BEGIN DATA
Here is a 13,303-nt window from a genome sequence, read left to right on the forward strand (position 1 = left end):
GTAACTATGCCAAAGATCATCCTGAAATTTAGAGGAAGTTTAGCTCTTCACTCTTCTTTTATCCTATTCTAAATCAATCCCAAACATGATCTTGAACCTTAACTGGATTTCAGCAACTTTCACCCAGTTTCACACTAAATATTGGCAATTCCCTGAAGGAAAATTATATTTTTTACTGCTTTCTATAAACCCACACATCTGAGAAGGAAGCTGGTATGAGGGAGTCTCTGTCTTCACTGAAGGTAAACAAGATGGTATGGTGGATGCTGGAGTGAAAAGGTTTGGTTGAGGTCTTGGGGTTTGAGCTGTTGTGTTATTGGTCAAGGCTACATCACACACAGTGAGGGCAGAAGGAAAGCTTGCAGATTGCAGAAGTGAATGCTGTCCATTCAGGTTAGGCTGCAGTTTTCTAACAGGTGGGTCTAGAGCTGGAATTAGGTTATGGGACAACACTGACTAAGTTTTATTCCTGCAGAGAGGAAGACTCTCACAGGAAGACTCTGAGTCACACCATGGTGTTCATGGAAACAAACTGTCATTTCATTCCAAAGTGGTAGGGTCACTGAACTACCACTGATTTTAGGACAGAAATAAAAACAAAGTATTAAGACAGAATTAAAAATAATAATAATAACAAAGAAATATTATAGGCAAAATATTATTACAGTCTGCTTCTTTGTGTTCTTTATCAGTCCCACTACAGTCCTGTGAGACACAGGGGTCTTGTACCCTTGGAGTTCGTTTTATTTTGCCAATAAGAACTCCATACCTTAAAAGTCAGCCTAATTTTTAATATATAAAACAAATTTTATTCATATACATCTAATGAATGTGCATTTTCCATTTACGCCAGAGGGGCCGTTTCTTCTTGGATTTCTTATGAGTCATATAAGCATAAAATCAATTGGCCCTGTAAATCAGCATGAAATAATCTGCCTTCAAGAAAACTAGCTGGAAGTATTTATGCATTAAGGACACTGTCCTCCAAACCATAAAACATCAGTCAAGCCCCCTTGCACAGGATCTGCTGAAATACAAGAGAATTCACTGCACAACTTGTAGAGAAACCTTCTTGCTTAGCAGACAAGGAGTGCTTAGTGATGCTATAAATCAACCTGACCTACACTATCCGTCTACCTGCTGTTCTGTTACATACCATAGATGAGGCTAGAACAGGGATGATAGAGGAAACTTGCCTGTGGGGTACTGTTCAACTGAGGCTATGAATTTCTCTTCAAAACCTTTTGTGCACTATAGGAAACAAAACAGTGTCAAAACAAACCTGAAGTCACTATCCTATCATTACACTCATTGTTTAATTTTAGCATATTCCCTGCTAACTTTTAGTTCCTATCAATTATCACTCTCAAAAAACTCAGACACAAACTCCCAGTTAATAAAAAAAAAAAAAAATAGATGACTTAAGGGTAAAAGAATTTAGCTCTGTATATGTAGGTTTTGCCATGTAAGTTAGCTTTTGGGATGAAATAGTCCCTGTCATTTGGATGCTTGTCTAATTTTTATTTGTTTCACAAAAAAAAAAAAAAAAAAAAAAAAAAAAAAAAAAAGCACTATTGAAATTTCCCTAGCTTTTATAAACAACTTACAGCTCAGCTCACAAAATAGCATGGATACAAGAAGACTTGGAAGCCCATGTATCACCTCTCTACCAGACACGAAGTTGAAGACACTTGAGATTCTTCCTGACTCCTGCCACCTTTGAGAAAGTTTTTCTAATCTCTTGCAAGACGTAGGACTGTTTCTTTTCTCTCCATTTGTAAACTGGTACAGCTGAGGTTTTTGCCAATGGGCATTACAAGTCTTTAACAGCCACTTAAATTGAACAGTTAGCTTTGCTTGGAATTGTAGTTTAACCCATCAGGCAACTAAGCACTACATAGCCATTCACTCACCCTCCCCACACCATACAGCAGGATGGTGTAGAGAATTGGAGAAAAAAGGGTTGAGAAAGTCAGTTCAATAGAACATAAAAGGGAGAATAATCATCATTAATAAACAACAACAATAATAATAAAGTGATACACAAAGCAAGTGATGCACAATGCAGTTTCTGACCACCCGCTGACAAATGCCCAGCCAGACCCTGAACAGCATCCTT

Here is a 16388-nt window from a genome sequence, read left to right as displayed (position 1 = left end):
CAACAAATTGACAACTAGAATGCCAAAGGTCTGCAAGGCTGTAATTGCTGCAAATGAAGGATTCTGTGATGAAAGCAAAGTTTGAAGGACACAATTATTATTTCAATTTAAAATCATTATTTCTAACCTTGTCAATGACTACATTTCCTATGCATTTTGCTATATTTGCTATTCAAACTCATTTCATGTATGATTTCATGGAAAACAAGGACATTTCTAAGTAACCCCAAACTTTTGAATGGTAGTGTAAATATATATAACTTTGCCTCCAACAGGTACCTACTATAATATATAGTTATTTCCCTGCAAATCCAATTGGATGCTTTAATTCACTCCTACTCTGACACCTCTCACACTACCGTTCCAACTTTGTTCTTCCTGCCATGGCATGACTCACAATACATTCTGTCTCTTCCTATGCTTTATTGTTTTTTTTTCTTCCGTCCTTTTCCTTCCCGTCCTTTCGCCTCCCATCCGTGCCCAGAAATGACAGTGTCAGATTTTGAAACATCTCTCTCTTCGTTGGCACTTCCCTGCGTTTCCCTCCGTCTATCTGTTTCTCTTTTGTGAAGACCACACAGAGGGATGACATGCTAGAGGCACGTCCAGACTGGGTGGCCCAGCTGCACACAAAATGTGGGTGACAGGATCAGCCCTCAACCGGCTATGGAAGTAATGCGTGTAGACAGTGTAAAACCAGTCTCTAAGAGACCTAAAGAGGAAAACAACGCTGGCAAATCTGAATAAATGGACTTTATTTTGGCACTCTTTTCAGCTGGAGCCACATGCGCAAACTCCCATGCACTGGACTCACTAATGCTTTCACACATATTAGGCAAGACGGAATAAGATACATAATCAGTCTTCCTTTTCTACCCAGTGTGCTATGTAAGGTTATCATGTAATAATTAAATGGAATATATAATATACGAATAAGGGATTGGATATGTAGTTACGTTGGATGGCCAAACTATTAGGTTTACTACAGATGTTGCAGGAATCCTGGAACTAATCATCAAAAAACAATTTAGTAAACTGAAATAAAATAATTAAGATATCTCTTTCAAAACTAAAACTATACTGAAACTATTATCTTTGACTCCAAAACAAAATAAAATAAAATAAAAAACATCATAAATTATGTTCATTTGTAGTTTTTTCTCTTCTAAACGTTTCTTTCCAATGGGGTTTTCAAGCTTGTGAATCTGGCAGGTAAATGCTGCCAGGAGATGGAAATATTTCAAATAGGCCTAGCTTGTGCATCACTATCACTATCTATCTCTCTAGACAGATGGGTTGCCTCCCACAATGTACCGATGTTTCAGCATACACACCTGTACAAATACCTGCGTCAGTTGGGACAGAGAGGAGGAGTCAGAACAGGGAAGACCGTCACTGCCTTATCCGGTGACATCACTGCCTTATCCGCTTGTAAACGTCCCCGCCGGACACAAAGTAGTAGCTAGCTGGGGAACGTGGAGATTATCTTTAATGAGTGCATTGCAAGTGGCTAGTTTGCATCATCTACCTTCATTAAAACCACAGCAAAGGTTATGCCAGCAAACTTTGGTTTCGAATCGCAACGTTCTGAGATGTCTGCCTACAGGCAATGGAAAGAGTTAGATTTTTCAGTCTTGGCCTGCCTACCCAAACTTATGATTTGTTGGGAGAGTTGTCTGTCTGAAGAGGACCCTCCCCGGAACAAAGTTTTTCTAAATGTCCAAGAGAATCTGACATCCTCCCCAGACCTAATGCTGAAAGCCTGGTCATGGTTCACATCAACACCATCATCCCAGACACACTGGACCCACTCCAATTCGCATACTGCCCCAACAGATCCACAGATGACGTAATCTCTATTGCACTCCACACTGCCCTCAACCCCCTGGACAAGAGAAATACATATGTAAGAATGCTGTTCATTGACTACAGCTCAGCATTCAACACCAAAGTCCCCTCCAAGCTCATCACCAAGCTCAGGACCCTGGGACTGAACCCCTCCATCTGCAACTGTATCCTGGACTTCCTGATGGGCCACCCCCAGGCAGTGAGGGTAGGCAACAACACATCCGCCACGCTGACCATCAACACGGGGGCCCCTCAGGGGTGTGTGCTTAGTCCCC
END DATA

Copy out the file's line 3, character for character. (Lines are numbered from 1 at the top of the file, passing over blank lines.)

Here is a 16388-nt window from a genome sequence, read left to right as displayed (position 1 = left end):